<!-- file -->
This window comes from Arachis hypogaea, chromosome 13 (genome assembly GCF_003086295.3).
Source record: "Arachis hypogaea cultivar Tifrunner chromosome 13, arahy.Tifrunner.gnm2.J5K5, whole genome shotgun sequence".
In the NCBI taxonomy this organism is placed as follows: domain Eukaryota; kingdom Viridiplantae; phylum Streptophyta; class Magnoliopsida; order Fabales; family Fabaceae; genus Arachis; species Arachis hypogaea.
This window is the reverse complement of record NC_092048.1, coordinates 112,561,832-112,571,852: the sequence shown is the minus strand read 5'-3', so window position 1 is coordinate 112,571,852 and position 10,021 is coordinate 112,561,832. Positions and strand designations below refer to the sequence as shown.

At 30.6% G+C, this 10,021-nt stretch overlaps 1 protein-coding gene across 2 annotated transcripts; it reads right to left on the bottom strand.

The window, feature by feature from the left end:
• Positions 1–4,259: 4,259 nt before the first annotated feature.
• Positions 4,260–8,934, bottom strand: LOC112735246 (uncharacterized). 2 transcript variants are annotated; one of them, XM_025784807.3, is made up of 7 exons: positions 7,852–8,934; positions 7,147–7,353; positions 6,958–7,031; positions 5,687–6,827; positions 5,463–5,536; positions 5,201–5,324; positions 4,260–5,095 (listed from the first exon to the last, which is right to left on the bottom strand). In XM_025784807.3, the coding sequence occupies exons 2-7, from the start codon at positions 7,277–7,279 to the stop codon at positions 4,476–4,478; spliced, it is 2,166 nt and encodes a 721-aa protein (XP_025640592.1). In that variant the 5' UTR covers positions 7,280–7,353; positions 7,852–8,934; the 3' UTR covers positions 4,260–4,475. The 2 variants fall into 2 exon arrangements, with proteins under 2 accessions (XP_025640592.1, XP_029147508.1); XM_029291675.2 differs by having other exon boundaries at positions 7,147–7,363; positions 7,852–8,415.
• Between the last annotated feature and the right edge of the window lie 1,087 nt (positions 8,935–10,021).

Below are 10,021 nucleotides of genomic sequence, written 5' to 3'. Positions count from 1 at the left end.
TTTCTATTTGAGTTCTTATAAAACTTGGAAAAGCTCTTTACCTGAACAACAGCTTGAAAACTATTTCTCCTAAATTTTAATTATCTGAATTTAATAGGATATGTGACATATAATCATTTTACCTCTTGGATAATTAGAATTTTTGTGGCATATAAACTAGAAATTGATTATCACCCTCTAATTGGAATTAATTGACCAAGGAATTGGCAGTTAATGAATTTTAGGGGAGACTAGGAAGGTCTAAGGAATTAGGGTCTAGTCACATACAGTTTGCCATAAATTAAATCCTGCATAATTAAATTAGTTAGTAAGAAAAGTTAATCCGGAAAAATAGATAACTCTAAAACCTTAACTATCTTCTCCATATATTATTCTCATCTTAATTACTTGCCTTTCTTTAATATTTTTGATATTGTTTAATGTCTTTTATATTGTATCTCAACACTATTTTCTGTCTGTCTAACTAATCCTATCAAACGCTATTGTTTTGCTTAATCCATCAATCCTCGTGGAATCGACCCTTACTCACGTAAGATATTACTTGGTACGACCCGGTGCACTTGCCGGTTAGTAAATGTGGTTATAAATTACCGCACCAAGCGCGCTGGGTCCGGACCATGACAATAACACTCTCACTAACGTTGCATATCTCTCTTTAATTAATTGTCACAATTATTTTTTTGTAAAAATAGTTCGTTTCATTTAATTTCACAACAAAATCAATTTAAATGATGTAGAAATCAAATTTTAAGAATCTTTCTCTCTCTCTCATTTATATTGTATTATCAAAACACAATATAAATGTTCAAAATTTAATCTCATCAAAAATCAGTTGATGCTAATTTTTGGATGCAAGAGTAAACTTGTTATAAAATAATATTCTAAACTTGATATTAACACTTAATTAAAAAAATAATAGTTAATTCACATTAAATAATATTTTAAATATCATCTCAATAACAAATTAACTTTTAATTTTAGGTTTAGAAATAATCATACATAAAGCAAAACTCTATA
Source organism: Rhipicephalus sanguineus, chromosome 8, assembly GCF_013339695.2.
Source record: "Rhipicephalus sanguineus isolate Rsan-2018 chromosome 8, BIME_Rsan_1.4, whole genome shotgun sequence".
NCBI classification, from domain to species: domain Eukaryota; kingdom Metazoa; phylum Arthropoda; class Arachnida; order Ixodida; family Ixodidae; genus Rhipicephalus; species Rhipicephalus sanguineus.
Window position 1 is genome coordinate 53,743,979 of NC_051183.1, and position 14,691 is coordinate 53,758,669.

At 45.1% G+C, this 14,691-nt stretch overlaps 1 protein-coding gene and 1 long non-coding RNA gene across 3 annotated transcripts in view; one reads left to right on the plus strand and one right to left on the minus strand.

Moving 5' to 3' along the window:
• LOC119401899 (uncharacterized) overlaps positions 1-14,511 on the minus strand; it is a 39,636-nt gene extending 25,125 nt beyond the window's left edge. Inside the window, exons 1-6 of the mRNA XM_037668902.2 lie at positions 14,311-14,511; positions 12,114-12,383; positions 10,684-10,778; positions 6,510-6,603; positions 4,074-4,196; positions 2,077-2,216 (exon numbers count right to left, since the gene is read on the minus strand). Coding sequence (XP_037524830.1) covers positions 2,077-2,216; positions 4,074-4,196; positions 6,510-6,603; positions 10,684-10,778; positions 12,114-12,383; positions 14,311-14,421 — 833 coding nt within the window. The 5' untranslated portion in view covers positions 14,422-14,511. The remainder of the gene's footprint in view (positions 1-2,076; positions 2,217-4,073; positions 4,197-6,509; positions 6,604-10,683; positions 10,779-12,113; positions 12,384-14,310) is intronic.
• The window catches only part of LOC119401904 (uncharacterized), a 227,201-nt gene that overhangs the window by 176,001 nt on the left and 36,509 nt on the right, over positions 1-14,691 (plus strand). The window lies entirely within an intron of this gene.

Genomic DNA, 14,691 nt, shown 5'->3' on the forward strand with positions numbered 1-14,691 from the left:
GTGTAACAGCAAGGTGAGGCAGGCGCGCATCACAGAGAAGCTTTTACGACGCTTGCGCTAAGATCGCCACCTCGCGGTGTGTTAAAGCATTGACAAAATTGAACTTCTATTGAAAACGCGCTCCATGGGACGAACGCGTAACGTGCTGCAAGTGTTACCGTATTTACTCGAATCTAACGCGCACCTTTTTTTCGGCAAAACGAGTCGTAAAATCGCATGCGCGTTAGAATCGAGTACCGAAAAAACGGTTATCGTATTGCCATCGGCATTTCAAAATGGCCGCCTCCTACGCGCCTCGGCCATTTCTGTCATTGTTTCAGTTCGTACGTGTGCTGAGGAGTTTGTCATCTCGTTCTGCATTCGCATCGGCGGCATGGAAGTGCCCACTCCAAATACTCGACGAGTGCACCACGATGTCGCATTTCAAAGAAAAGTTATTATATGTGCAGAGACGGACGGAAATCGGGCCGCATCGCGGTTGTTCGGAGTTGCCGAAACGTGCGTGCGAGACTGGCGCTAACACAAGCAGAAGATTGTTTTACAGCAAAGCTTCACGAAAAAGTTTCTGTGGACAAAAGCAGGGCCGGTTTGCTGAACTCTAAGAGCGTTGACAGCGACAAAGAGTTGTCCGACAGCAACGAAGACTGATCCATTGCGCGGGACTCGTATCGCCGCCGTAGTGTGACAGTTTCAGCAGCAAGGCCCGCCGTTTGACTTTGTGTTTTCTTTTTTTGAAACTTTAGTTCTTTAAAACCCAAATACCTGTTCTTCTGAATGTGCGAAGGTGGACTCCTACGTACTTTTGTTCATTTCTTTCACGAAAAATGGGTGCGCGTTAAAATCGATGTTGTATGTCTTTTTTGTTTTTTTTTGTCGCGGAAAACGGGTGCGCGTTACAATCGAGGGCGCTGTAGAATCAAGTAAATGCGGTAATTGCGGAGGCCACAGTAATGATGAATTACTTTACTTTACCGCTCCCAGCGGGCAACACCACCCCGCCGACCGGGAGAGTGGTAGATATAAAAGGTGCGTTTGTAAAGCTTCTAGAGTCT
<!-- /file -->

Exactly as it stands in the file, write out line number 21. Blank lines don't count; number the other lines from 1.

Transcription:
GTGTAACAGCAAGGTGAGGCAGGCGCGCATCACAGAGAAGCTTTTACGACGCTTGCGCTAAGATCGCCACCTCGCGGTGTGTTAAAGCATTGACAAAATTGAACTTCTATTGAAAACGCGCTCCATGGGACGAACGCGTAACGTGCTGCAAGTGTTACCGTATTTACTCGAATCTAACGCGCACCTTTTTTTCGGCAAAACGAGTCGTAAAATCGCATGCGCGTTAGAATCGAGTACCGAAAAAACGGTTATCGTATTGCCATCGGCATTTCAAAATGGCCGCCTCCTACGCGCCTCGGCCATTTCTGTCATTGTTTCAGTTCGTACGTGTGCTGAGGAGTTTGTCATCTCGTTCTGCATTCGCATCGGCGGCATGGAAGTGCCCACTCCAAATACTCGACGAGTGCACCACGATGTCGCATTTCAAAGAAAAGTTATTATATGTGCAGAGACGGACGGAAATCGGGCCGCATCGCGGTTGTTCGGAGTTGCCGAAACGTGCGTGCGAGACTGGCGCTAACACAAGCAGAAGATTGTTTTACAGCAAAGCTTCACGAAAAAGTTTCTGTGGACAAAAGCAGGGCCGGTTTGCTGAACTCTAAGAGCGTTGACAGCGACAAAGAGTTGTCCGACAGCAACGAAGACTGATCCATTGCGCGGGACTCGTATCGCCGCCGTAGTGTGACAGTTTCAGCAGCAAGGCCCGCCGTTTGACTTTGTGTTTTCTTTTTTTGAAACTTTAGTTCTTTAAAACCCAAATACCTGTTCTTCTGAATGTGCGAAGGTGGACTCCTACGTACTTTTGTTCATTTCTTTCACGAAAAATGGGTGCGCGTTAAAATCGATGTTGTATGTCTTTTTTGTTTTTTTTTGTCGCGGAAAACGGGTGCGCGTTACAATCGAGGGCGCTGTAGAATCAAGTAAATGCGGTAATTGCGGAGGCCACAGTAATGATGAATTACTTTACTTTACCGCTCCCAGCGGGCAACACCACCCCGCCGACCGGGAGAGTGGTAGATATAAAAGGTGCGTTTGTAAAGCTTCTAGAGTCT